While many people are familiar with the role and function of mental health counselors, the counseling profession owes its origins to career counselors. Career counselors work with their clients to assess their interests, identify clear career goals, and explore potential careers based on extensive career interest and personality testing. Often times, career counselors are employed in schools and universities, but may also find employment in governmental agencies, or offer their services via a private practices.
Licensure and Training
Like traditional mental health counseling, career counselors must earn a minimum of a masters-level degree in counseling, career counseling, counseling education, or counseling psychology. While many graduate programs do not specify what type of undergraduate education an applicant must earn, it is not uncommon to see students interested in pursuing a career in counseling to major in subjects such as psychology, sociology, anthropology, business, and gender studies.
Career counselors are licensed to practice in all 50 states, however licensure requirements can vary from state to state. To ensure that you are meeting the licensure requirements of your state, it important that you choose a graduate program in counseling that is accredited by the Council for Accreditation of Counseling & Related Educational Programs (CACREP). After graduation, counseling students will need to pass the National Counselor Examination for Licensure and Certification, register with their state counseling board, and select a counseling supervisor before beginning their practice.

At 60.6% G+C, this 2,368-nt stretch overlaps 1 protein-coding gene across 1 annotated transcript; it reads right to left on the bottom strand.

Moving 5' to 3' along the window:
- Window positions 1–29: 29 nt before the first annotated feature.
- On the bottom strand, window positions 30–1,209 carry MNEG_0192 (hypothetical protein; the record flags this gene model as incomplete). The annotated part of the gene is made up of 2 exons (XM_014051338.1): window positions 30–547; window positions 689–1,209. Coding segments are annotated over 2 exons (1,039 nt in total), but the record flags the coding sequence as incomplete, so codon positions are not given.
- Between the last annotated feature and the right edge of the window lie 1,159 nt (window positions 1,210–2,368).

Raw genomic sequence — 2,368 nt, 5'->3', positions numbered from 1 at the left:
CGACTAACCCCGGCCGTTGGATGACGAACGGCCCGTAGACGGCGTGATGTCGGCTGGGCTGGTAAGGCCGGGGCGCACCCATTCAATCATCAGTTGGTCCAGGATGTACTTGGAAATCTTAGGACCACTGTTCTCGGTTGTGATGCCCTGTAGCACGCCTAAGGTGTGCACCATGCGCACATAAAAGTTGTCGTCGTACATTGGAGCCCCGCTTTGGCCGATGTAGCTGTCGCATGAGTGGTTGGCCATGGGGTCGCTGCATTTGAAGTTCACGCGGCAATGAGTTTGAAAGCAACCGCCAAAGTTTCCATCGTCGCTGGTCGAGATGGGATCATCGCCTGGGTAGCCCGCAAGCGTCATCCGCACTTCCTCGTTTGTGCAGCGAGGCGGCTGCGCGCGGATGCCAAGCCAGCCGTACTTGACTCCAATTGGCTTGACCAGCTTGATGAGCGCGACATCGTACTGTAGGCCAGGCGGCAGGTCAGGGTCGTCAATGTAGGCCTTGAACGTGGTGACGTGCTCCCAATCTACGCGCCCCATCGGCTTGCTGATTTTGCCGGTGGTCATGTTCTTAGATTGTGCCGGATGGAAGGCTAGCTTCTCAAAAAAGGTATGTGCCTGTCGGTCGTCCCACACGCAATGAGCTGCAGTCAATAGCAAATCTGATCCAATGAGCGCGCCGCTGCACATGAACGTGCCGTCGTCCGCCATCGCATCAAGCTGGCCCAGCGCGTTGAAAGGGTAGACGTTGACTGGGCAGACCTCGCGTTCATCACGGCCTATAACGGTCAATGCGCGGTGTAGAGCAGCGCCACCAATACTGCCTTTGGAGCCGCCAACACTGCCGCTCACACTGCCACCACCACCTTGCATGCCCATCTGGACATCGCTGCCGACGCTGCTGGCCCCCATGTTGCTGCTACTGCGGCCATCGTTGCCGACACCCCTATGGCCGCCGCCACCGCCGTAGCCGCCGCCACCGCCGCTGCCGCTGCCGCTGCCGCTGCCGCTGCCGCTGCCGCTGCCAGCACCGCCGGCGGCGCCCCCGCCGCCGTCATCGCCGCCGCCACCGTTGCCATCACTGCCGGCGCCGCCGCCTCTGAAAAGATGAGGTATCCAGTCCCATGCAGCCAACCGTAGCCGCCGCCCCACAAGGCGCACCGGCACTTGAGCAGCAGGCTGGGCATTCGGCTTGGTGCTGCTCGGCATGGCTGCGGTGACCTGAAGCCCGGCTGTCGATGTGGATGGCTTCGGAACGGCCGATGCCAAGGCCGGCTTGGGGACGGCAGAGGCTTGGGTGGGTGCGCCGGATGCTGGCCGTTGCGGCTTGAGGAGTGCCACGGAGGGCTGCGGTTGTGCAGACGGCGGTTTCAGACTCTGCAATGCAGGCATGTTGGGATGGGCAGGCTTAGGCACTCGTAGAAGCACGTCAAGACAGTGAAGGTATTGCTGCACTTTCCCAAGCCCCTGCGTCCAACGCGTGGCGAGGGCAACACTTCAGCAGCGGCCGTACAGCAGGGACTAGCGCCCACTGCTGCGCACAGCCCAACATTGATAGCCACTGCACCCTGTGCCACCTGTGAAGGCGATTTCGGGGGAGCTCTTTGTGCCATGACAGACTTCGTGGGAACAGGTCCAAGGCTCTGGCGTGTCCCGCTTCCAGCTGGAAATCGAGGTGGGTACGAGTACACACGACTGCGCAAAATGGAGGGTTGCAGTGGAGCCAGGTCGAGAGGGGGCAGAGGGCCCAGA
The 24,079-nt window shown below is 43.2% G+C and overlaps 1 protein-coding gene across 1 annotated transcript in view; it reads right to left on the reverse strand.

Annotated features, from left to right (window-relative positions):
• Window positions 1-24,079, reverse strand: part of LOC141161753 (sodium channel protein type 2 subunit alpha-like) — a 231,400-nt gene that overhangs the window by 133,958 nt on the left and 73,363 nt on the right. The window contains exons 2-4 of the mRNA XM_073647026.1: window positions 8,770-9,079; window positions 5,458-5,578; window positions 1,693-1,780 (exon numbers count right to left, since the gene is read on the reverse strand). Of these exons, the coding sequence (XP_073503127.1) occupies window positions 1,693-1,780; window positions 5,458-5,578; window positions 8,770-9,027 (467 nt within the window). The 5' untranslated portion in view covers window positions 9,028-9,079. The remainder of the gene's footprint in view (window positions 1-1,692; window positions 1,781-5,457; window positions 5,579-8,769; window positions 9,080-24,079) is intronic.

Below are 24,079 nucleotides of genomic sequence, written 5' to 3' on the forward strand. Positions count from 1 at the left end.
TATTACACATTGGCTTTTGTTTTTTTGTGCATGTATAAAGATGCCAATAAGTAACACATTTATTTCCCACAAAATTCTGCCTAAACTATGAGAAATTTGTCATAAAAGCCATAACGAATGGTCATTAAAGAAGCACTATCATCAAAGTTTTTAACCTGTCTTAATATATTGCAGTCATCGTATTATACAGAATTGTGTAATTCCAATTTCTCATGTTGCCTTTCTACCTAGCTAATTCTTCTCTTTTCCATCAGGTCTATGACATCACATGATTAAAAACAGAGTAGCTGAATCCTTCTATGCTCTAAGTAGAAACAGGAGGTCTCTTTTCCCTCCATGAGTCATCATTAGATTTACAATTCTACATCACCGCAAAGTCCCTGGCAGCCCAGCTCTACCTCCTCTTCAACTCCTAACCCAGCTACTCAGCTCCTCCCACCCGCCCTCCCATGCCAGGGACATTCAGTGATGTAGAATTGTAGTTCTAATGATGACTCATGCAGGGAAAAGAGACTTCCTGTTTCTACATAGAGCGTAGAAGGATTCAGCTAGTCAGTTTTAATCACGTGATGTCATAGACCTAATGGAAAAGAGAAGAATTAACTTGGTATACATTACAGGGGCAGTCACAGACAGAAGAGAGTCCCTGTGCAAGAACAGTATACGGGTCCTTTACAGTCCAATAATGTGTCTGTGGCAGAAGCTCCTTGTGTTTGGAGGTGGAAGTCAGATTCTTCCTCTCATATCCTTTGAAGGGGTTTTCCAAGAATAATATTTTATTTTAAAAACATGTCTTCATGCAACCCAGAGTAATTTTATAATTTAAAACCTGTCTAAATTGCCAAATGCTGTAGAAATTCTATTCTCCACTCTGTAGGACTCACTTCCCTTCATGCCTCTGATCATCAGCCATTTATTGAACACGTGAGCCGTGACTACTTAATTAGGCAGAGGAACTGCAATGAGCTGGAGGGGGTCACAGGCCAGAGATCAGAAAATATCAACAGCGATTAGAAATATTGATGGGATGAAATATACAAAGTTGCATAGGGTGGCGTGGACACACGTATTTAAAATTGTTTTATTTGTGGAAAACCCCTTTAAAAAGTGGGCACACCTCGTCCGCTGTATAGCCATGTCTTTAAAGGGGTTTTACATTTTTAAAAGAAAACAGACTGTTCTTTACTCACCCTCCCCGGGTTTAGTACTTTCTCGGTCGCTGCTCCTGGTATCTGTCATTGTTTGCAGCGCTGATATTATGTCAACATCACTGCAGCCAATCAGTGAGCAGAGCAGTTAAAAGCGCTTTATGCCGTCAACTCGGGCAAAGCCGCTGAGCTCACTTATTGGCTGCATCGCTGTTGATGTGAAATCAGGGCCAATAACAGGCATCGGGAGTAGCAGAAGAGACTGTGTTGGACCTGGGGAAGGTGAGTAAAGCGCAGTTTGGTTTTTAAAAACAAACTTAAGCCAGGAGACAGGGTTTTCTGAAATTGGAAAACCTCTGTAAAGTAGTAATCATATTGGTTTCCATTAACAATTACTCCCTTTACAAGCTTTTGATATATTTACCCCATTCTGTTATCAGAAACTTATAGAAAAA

According to the U.S. Bureau of Labor Statistics career counselors can expect about the same job growth as most other jobs in the U.S. In particular, growth in schools and universities, in addition to employees retiring from the profession, should lead to continued job growth within the profession. Unsurprisingly, career counselors primarily found employment in schools, junior colleges, and universities, though they also found employment working for the federal government, within insurance companies, and vocational rehabilitation facilities. In 2015, career counselors earned an average salary of $56,490, with an upward salary range of $87,640.
Because many career counselors work in school and university settings, they will typically be hired to work traditional work hours, and will typically have an office in which they will meet with students or clients. This is in stark contrast to the work environment of mental health counselors, which will typically work in hospitals and clinics, and may be employed to work late and on-call hours for their facilities. At the school and university level, career counselors may work with students to understand their personality type, how their personality can work in tandem with setting career goals, and finding careers ideally suited for each student’s personal needs and desires.
Working for a vocational rehabilitation facility involves some of the same techniques as working with students, but also includes working with clients to develop job skills and finding means of gaining meaningful employment. In this setting, you may be working with clients recovering from alcohol or drug addiction, clients suffering from homelessness, or clients with physical or mental disabilities that may have had trouble finding employment in the past.
Making a Difference
Whether you decide to work in a school, vocational rehabilitation facility, or in your own private practice, career counselors make an impact in each of their client’s lives. Finding and maintaining meaningful employment is one of the most crucial aspects of life, and impacts every decision a person will make from where they will live, to what they will eat. As a career counselor, you will play a vital role in helping your clients make one of the most important decisions in their lives.